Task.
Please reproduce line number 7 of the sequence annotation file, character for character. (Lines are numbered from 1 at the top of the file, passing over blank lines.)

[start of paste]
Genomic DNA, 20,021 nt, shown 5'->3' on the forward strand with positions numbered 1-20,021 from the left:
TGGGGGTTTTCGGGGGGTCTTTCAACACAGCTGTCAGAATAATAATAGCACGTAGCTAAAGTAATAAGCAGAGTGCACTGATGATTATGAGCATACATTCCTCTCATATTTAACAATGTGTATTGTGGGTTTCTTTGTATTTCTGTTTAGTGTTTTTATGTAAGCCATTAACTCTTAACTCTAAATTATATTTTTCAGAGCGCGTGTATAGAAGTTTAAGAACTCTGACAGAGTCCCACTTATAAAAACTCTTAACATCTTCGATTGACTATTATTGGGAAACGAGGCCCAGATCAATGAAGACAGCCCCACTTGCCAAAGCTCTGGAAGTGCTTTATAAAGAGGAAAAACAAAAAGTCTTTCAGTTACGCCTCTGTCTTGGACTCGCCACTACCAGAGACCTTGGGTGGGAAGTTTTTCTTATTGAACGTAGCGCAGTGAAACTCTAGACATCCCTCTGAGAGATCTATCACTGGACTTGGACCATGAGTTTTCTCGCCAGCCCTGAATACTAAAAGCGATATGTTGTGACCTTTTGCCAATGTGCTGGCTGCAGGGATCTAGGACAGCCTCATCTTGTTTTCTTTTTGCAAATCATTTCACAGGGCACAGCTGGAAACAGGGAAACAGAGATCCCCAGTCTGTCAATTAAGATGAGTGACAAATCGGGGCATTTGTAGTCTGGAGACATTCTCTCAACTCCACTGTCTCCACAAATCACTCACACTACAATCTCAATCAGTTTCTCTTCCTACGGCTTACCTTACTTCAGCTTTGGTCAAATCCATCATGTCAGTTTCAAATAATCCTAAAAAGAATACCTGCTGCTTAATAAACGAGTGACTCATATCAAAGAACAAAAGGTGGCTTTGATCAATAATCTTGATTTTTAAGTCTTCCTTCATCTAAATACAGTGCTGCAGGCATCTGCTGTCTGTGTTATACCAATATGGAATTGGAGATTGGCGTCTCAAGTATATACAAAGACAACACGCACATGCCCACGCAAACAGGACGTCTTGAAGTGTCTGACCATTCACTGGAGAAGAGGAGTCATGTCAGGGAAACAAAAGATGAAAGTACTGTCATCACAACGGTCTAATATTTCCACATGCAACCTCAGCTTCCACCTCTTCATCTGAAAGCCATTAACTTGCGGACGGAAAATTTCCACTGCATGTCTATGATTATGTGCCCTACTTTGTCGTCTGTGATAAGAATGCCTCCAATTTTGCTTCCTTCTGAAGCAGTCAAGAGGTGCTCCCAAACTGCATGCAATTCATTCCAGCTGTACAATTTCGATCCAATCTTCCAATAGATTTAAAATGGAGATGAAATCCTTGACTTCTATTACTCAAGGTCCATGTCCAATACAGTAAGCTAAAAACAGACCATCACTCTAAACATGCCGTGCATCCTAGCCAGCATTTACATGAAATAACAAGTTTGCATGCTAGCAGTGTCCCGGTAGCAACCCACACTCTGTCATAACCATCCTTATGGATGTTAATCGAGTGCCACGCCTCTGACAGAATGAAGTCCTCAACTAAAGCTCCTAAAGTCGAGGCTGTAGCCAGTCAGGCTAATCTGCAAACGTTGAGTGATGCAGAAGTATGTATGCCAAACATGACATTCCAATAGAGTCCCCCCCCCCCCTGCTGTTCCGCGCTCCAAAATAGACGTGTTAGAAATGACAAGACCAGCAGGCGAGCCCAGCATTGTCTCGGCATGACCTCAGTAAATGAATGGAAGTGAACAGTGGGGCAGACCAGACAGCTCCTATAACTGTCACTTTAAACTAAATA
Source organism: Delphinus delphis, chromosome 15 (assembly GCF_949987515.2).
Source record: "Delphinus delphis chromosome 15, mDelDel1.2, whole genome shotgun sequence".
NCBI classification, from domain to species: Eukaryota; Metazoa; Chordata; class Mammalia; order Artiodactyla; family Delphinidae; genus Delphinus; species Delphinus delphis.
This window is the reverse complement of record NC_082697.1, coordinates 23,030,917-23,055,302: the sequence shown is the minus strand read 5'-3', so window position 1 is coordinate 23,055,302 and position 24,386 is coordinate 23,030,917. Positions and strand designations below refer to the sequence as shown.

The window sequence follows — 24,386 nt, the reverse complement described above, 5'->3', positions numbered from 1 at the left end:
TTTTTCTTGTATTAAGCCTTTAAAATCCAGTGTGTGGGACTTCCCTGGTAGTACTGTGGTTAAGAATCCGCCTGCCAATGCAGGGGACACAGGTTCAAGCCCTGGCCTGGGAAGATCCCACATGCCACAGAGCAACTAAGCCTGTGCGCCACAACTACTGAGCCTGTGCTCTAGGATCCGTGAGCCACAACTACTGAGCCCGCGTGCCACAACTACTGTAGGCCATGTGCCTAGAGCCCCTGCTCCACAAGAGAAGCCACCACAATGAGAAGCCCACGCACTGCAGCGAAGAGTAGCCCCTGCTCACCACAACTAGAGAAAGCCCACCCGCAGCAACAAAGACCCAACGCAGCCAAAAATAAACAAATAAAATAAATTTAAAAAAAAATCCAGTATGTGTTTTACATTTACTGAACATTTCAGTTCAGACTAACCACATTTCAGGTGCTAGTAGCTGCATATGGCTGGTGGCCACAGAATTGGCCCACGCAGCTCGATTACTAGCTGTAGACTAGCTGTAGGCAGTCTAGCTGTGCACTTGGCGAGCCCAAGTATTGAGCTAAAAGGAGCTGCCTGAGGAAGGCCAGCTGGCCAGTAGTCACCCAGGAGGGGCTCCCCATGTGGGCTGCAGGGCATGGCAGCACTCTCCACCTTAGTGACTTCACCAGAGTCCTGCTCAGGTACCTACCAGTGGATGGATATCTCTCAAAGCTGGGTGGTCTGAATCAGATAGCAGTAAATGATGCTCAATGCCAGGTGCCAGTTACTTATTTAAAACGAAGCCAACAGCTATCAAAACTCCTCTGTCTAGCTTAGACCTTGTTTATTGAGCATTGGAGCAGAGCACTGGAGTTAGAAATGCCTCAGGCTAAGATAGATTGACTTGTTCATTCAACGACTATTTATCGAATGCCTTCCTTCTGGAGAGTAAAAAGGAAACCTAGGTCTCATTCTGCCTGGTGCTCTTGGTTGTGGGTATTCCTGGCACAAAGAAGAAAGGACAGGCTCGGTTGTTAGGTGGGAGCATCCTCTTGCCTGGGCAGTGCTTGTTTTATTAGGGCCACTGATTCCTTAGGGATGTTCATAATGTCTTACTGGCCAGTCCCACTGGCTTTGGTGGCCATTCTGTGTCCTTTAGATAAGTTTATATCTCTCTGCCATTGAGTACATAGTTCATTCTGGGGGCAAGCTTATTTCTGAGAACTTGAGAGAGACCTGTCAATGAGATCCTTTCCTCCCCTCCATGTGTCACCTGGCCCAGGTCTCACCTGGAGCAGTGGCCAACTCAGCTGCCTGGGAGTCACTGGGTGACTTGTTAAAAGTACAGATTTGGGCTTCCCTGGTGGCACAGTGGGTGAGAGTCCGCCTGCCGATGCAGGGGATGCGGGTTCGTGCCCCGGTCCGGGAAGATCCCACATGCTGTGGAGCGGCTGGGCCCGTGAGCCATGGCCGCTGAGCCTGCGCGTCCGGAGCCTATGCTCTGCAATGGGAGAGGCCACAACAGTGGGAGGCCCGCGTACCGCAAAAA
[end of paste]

The window sequence follows — 24,386 nt, the reverse complement described above, 5'->3', positions numbered from 1 at the left end: